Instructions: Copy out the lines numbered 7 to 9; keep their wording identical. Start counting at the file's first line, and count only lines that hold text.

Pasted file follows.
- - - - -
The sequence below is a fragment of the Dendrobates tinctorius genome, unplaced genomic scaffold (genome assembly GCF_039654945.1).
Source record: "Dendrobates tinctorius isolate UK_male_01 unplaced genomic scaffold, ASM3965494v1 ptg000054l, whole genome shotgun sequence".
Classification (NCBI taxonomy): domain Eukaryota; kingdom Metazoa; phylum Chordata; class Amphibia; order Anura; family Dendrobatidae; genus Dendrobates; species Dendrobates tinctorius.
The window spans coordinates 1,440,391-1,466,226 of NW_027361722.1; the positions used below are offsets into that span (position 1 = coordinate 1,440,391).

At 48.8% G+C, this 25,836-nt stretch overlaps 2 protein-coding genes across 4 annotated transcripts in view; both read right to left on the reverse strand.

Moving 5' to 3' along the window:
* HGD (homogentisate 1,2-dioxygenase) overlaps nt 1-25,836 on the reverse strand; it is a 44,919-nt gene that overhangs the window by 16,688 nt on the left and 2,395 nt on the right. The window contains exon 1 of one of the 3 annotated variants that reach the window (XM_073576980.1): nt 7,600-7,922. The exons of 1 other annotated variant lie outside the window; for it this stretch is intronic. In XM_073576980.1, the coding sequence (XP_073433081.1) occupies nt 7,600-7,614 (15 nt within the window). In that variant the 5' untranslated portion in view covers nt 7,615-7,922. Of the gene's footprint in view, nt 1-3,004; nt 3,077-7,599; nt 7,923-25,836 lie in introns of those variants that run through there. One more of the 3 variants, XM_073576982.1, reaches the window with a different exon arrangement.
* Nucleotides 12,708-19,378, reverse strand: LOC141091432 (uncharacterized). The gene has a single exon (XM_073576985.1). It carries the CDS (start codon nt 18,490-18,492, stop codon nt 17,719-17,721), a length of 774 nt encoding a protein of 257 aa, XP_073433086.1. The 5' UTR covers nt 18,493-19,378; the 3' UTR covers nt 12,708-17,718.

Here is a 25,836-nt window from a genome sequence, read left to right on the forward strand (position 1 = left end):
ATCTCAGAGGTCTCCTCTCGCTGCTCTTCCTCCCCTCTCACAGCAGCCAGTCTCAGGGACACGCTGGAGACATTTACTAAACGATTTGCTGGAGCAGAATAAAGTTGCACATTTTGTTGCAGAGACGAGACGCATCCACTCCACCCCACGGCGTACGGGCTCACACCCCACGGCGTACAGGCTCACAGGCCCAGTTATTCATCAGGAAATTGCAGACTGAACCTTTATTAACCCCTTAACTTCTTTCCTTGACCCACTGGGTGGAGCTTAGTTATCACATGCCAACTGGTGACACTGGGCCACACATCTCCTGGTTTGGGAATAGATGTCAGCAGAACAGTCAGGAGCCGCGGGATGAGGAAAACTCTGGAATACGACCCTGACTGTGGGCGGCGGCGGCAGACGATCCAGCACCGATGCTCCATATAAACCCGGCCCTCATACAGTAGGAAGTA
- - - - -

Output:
* HGD (homogentisate 1,2-dioxygenase) overlaps nt 1-25,836 on the reverse strand; it is a 44,919-nt gene that overhangs the window by 16,688 nt on the left and 2,395 nt on the right. The window contains exon 1 of one of the 3 annotated variants that reach the window (XM_073576980.1): nt 7,600-7,922. The exons of 1 other annotated variant lie outside the window; for it this stretch is intronic. In XM_073576980.1, the coding sequence (XP_073433081.1) occupies nt 7,600-7,614 (15 nt within the window). In that variant the 5' untranslated portion in view covers nt 7,615-7,922. Of the gene's footprint in view, nt 1-3,004; nt 3,077-7,599; nt 7,923-25,836 lie in introns of those variants that run through there. One more of the 3 variants, XM_073576982.1, reaches the window with a different exon arrangement.
* Nucleotides 12,708-19,378, reverse strand: LOC141091432 (uncharacterized). The gene has a single exon (XM_073576985.1). It carries the CDS (start codon nt 18,490-18,492, stop codon nt 17,719-17,721), a length of 774 nt encoding a protein of 257 aa, XP_073433086.1. The 5' UTR covers nt 18,493-19,378; the 3' UTR covers nt 12,708-17,718.

Here is a 25,836-nt window from a genome sequence, read left to right on the forward strand (position 1 = left end):